The former speaker of the House is not officially a retread: he's never run for president even though he has flirted with the idea several times. In the 1990s, he was just about the highest profile speaker of the house ever, as well as de facto Republican leader, Bob Dole not withstanding. But his time in the Speaker's chair didn't end so well. A tremendous intellect, a brilliant strategist and so-so organiser, he's made plenty of enemies. His crude attacks on Obama are seen by many as beneath the intellect of a history PhD. His messy divorce was long ago but wouldn't escape scrutiny in a campaign.
THE ONES TO WATCH
The two-term Governor of Minnesota has been gearing up for a run for over a year, but won't announce until March. An early McCain backer and committed Christian, he was thought to be a likely VP pick before losing out to Palin. He calls himself (like Palin) a common sense conservative, but can appeal both to social conservatives and moderates. He promised to balance the budget and keep taxes down in Minnesota. The right accuses him of putting tax up instead. The left abhor his social conservatism. He was re-elected governor in 2006 by a very slim margin and it's not clear he can inspire an impassioned conservative following.
The Mississippi governor has long had a reputation for competence, not least in the wake of Hurricane Katrina, but that is developing into respect. He's deeply plugged into the Republican machine. His jokes and southern drawl give him a folksy appeal. But the contrast with Obama might not be so great: he looks and sounds like a southern sheriff from the 50s. The recent furore and subsequent groveling when he appeared to sound rather laid-back about white supremacists in the 1960s shows the sort of scrutiny he would be under.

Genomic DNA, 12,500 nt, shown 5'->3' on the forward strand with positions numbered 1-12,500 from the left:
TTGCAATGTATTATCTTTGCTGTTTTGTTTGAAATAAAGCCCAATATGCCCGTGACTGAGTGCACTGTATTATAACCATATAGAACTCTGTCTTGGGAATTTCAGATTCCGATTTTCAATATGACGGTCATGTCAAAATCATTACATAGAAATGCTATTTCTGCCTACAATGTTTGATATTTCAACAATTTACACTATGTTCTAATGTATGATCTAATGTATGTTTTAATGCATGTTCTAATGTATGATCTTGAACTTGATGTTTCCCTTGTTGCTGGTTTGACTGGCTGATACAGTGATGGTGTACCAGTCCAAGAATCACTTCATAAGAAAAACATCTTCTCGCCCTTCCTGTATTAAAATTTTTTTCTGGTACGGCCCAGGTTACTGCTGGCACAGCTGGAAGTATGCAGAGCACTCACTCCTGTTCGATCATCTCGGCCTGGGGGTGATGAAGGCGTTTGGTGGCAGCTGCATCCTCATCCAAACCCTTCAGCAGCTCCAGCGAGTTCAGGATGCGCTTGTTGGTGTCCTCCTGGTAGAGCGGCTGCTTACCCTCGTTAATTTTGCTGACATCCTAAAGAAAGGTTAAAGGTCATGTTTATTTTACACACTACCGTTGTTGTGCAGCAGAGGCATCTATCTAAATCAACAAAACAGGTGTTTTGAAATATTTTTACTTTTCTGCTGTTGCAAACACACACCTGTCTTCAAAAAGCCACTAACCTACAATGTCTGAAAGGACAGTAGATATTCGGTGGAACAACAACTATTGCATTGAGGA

The South Dakota senator is a favourite both of Republican Senate leader Mitch McConnell and John McCain. He will almost certainly run. He's has a largely conservative voting record, but did vote for the economic bail-out, which goes down badly with the Tea Party. He is not a ranter, and looks like a president (detractors say that is the only reason he is being considered). A hot tip.
Nicknamed "the blade" by George W Bush, the Bush administration budget director is now governor of Indiana. He's the man for Republicans who are looking for an economically literate, fiscal conservative who has a strong national and state track record. But he's not the most dynamic of speakers and shows little interest in the agenda that appeals to social conservatives. Some argue that seriousness, not bombast is exactly what the Republicans need. Another hot tip.
TEA PARTY FAVOURITES
This former Pennsylvania senator is a confrontational social conservative with strong views against homosexuality, but not a strong record on fiscal conservatism. A scandal about tax breaks for his children's education in the past would be revived. He says he is seriously considering a run and sees himself as "the Tea Party candidate".